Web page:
Tag Archives: scott brick

Audiobook Advice from Hall of Fame Narrators—Part Two

On Sunday, as part of their 20th anniversary celebration, Audible announced the inaugural inductees of the Narrator Hall of Fame. This week, four ACX Producers receiving this honor are sharing their reflections and their advice to future inductees. Today, we’re joined by Scott Brick.

Hall of Famer Scott Brick

Being told I’ve been elected to Audible’s Hall of Fame is easily the most surreal experience of my life. As a sports fan, I’ve grown up in awe of the men and women worthy to be designated Hall of Famers, but never anticipated the possibility of it happening in my life. And while I don’t feel even close to worthy, I am nevertheless grateful, hugely grateful for the honor. Like my peers, I didn’t come into this industry for accolades. We work in isolation, after all, reading alone in a room, unconnected to the listening audience.

And in some ways, I try to maintain that isolation. I think it helps me, I think it can help all of us. Don’t get me wrong, I love a nice review like anyone else, but I try not to read them, because good or bad, they’re one person’s opinion. If you’ve spent any time in Hollywood, you’ve likely heard the saying, “Oh, he believes his own press.” Staying away from listener reviews or blog sites keeps me from doing that, but also protects me from getting bogged down by negativity.

Yes, ours is a profession that relies heavily on self-promotion, so it’s a fine line to walk, but I try to navigate it as best I can. I will absolutely post the occasional rave for a project I’ve worked on, but I do so primarily to help publicize the book, as well as to honor the author and the publisher, and show my appreciation for the faith they’ve shown in me. That’s both good manners and good business. Beyond that, though, I try not to pay attention. While speaking at a conference a few years ago, a fan approached me on the street and asked how many narration awards I’ve won, and I told her truthfully, “I don’t know.” I kinda don’t want to know, you know?

When I was in my twenties I got the chance to work with a well-known actor, and in a quiet moment I asked him which of his many roles was his favorite. His response? “My next one.” That taught me a valuable lesson and has been an example I’ve tried to follow. I have never once forgotten what it felt like to walk into Dove Audio in Beverly Hills all those years ago for my very first narration job—on June 10, 1999; yes, I wrote it down! Although I had already booked the job, I nevertheless knew that my work in the studio that day was an audition: I was auditioning for my next job, and I have been ever since.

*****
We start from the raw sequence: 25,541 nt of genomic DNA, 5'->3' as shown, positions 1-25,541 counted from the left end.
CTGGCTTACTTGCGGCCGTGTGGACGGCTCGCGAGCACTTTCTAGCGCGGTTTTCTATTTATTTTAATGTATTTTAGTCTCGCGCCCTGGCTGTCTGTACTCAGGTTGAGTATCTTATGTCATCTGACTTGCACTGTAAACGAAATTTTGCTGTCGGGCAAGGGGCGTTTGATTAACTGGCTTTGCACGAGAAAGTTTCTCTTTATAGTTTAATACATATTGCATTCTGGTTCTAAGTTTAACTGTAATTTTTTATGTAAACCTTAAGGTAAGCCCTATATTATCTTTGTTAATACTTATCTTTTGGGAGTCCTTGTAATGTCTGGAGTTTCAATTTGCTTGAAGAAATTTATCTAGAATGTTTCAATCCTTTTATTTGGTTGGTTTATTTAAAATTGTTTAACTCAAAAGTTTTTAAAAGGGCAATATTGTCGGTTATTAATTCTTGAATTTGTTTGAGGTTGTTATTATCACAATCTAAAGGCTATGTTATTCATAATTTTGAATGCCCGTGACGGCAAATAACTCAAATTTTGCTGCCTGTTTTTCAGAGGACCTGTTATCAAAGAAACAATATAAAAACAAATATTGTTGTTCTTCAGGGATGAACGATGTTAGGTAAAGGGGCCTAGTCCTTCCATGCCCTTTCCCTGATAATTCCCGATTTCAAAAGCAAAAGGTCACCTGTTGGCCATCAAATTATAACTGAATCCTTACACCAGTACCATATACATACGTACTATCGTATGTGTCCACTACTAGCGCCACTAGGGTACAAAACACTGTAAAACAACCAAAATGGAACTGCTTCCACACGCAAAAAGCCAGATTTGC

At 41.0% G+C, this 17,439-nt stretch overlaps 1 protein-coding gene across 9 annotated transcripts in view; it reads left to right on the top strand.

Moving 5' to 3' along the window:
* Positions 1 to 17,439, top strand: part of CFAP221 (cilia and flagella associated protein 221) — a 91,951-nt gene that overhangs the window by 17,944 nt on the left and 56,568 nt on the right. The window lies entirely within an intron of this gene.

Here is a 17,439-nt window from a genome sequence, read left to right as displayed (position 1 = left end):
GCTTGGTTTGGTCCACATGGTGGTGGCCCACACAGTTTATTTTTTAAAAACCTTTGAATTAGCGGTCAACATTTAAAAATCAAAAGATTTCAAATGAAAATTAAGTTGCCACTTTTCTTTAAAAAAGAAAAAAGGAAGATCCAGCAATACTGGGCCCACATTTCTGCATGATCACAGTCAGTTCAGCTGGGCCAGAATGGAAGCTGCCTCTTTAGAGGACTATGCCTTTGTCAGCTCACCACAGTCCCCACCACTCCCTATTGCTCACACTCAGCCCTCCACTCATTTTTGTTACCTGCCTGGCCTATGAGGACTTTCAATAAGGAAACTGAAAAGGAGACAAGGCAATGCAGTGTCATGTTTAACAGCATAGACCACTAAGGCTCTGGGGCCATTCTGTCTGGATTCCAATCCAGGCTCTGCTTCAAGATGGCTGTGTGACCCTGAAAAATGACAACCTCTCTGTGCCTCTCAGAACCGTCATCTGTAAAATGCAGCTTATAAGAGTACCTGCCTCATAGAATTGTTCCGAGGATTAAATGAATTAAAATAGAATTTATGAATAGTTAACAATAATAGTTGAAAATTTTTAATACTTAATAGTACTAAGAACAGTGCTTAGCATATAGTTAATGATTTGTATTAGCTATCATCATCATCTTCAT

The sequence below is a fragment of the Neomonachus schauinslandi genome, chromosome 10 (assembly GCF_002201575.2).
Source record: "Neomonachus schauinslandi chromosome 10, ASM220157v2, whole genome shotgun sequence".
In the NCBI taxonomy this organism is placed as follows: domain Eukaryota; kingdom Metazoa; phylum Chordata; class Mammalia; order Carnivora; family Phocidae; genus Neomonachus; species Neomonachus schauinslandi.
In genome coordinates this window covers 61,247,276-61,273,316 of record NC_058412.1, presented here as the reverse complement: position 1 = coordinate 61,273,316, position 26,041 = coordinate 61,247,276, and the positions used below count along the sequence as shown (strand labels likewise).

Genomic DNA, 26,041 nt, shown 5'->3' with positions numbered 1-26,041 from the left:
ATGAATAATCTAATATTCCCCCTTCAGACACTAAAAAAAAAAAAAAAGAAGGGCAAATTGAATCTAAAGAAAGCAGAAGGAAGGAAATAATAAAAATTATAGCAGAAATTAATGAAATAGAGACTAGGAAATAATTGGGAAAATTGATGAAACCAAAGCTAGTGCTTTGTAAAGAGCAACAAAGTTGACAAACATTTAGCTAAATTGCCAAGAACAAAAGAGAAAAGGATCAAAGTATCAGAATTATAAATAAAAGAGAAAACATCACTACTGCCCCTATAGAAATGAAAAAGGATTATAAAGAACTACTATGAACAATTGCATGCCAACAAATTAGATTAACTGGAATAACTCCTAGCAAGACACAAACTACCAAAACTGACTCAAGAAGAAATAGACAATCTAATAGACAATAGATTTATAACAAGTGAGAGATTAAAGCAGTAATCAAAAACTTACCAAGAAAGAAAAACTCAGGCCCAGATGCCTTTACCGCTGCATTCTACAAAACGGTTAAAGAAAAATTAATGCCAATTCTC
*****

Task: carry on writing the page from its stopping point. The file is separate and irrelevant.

Thank you, Audible. It’s been a lovely twenty years, and I am deeply grateful.

Scott Brick can be found at ScottBrick.net, and you can listen to one of his 683 audiobook roles on Audible.

Tomorrow, ACX Storyteller Luke Daniels stops by to share his thoughts.

ACX and Voice 2014 Team for Audible Studios Casting

Audible Studios and ACX are kicking off our latest casting call. This time, we’re teaming up with Voice 2014, one of the LA area’s top voiceover industry conventions, taking place in Anahiem, CA August 27 – 30 2014.

VoiceButtonThis casting call gives actors attending Voice 2014 the chance to audition for Audible Studios’ Grammy-winning team of producers, as well as one of the audiobook industry’s top talents, Scott Brick. Male actors can audition for the opportunity to voice Build for Change by Alan Trefler. Female actors can audition for Pivot Points by Julia Tang Peters. Both titles are non-fiction, and require an instructional read appropriate for newbies and veterans alike.

Both titles pay a per finished hour rate commensurate with the actor’s experience. Build for Change will having an estimated running time of 6 hours, and the contract is valued at roughly $1,200. Pivot Points will have a running time of about 10 hours, and will reward the female winner a contract worth roughly $1800. The contract is for narration only; all editing and post production will be handled by Audible Studios.